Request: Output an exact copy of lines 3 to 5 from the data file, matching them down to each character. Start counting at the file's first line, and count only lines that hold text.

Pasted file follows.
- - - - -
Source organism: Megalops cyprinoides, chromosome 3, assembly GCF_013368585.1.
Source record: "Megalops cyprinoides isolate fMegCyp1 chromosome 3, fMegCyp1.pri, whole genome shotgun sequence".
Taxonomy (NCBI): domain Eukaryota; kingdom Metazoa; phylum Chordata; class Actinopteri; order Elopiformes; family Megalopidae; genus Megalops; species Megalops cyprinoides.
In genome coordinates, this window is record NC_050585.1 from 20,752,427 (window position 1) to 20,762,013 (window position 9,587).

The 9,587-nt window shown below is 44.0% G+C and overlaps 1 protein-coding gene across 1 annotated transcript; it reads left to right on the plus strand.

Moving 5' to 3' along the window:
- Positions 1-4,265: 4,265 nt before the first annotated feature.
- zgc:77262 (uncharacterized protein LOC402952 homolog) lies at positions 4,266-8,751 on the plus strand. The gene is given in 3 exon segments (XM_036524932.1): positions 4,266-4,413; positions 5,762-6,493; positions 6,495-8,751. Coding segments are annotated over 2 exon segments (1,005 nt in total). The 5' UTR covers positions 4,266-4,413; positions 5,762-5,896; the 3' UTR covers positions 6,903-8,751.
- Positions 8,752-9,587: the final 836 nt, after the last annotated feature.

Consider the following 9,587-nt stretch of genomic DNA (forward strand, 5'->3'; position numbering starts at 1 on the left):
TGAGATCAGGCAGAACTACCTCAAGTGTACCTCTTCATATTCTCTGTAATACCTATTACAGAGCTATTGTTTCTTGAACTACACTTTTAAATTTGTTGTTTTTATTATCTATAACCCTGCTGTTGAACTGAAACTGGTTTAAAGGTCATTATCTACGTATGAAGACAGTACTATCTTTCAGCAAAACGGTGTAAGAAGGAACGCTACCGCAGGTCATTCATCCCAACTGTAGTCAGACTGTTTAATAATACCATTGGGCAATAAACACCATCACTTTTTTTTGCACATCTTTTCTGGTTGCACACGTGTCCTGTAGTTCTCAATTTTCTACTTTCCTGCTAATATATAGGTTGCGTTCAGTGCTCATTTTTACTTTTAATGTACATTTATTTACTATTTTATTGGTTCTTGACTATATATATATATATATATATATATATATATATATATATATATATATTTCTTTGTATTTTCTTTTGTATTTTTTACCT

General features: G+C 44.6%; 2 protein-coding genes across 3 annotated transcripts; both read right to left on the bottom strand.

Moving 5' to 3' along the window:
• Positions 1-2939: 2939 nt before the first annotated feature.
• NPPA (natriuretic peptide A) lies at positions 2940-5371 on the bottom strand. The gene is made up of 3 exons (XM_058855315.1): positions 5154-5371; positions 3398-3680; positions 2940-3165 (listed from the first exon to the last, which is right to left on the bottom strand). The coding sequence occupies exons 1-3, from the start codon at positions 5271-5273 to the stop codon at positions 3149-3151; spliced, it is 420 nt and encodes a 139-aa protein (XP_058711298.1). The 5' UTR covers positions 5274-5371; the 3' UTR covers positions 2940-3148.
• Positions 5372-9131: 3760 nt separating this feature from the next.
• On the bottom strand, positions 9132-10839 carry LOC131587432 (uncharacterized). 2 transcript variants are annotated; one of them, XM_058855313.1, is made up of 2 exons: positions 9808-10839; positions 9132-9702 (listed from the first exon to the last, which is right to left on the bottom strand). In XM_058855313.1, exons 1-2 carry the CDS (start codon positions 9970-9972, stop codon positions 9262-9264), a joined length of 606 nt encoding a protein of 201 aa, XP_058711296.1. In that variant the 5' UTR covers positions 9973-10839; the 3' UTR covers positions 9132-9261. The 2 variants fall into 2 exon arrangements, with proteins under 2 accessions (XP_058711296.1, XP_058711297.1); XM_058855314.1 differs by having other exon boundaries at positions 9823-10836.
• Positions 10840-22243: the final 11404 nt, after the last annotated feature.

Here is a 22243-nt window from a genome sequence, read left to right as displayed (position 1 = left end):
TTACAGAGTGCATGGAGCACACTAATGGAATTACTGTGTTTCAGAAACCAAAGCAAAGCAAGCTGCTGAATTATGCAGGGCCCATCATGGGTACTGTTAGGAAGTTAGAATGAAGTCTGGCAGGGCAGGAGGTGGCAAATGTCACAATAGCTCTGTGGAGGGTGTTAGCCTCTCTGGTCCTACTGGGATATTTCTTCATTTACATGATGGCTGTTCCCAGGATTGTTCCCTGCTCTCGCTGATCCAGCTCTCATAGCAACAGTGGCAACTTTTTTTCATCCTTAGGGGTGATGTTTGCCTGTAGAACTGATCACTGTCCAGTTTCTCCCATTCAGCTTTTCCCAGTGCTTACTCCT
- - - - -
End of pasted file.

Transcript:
Taxonomy (NCBI): domain Eukaryota; kingdom Metazoa; phylum Chordata; class Actinopteri; order Elopiformes; family Megalopidae; genus Megalops; species Megalops cyprinoides.
In genome coordinates, this window is record NC_050585.1 from 20,752,427 (window position 1) to 20,762,013 (window position 9,587).

The 9,587-nt window shown below is 44.0% G+C and overlaps 1 protein-coding gene across 1 annotated transcript; it reads left to right on the plus strand.